Media releases

World Suicide Prevention Day 2022 – suicide safety planning can ease suicidal thoughts

09 Sep 2022

Beyond Blue is encouraging people who experience suicidal thoughts to explore the benefits of suicide safety planning on World Suicide Prevention Day 2022.

Nine people take their own lives each day in Australia, and one in six Australians have had thoughts of suicide during their lifetime. 

Research shows people can reduce the intensity of suicidal thoughts by referring to a safety plan prepared in advance, however emerging trends suggest many people with recent thoughts of suicide have not heard of suicide safety planning.

Aged-standardised data shows suicide rates have increased over the past decade, and annual suicide deaths continue to significantly outnumber the national road toll.

Suicide safety plans can be created on Beyond Blue’s Beyond Now app. The plans are personalised and provide ways to cope and reasons for living in easy-to-follow steps that can be accessed on a mobile or digital device when thoughts of suicide emerge.

Jenna Rositani uses the app and said the safety plans helped them find a way through suicidal thoughts, as well providing their support network with guidance about what to do.

“The plan is at my fingertips, and it takes the awkwardness out of the conversations. I can simply show people ways they can help me, and what to watch out for, so they know what is happening,” Jenna Rositani said.

“When I am unwell and don’t have much insight into my behaviour, I know that I can look at the app to remind me what I need to do.”

Beyond Blue CEO Georgie Harman said being proactive and preparing for those moments where suicidal thoughts intrude in people’s lives was vital.

“When bushfire season hits, many people will have a bushfire plan prepared to keep them safe. Workplaces practice evacuation drills so they know what to do in an emergency. Having a plan can make all the difference,” Ms Harman said.

“However, few people know what a suicide safety plan is, and that needs to change.  

“We know that thoughts of suicide can pass, but in those moments, people can feel overwhelmed and need ways to cope. The Beyond Now app is easy to use, can be carried everywhere, and helps people find a way through suicidal thoughts.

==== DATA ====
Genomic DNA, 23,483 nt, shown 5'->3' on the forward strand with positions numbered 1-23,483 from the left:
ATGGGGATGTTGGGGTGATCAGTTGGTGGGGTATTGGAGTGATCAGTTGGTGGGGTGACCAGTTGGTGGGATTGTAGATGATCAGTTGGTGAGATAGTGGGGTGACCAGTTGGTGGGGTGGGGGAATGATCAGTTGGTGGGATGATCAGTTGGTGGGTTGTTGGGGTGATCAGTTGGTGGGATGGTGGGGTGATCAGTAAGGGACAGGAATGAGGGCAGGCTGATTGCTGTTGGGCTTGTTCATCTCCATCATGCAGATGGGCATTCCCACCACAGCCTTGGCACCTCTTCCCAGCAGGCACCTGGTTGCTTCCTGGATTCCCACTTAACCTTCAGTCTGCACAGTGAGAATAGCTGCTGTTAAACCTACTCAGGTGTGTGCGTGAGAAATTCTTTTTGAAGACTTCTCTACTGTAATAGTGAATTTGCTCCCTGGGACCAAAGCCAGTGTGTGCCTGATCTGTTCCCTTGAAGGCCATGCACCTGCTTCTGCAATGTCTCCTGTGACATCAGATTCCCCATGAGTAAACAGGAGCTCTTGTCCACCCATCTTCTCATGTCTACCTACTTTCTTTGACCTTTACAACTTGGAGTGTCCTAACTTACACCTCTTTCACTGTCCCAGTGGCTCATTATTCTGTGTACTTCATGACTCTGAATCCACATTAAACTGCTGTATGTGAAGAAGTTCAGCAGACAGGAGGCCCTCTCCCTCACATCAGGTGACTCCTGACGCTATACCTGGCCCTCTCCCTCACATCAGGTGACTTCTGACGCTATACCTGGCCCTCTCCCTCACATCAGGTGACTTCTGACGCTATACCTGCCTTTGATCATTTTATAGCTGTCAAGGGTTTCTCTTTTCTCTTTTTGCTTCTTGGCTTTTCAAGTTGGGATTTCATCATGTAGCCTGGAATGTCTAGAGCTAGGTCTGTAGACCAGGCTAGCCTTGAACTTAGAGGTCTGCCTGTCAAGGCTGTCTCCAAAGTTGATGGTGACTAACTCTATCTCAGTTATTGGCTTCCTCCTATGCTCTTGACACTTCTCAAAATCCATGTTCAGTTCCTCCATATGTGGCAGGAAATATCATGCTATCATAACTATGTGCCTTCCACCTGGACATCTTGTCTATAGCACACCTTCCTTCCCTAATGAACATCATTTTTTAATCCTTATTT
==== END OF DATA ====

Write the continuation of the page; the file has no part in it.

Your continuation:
“Users have all their coping strategies in one place mapped with what they need to get them through what can be an all-consuming experience.”

A safety plan organises a person’s coping tools in a series of steps:

  • Recognising your warning signs
  • Reasons to live
  • How to distract you from suicidal thoughts
  • People and places to connect with, and
  • Family, friends and professionals you can talk to.

People can use the app to personalise their plan by uploading photos and videos reminding them of things that are important to them, such as family or pets.

Ms Harman said it was important to create a safety plan before a suicidal crisis and ideally with a health professional or someone you trust.

“When someone is highly distressed, they may not be able to think clearly enough to remember their coping strategies. So developing a safety plan with a health professional and other support networks can also help people recognise their warning signs and plan ahead,” she said.

For more information about suicide safety planning or to download the free Beyond Now app, click here

Thoughts about suicide can be distressing and completing a safety plan is one way to cope, however other supports are vital.

If you are concerned about someone or feel they are at immediate risk of suicide, call 000.

Crisis support is available 24 hours a day at Lifeline on 13 11 14 or the Suicide Call Back Service on 1300 659 467.

People can also connect with others who may be experiencing similar thoughts at Beyond Blue’s safe, supportive peer-to-peer online forums by visiting forums.beyondblue.org.au

 

ENDS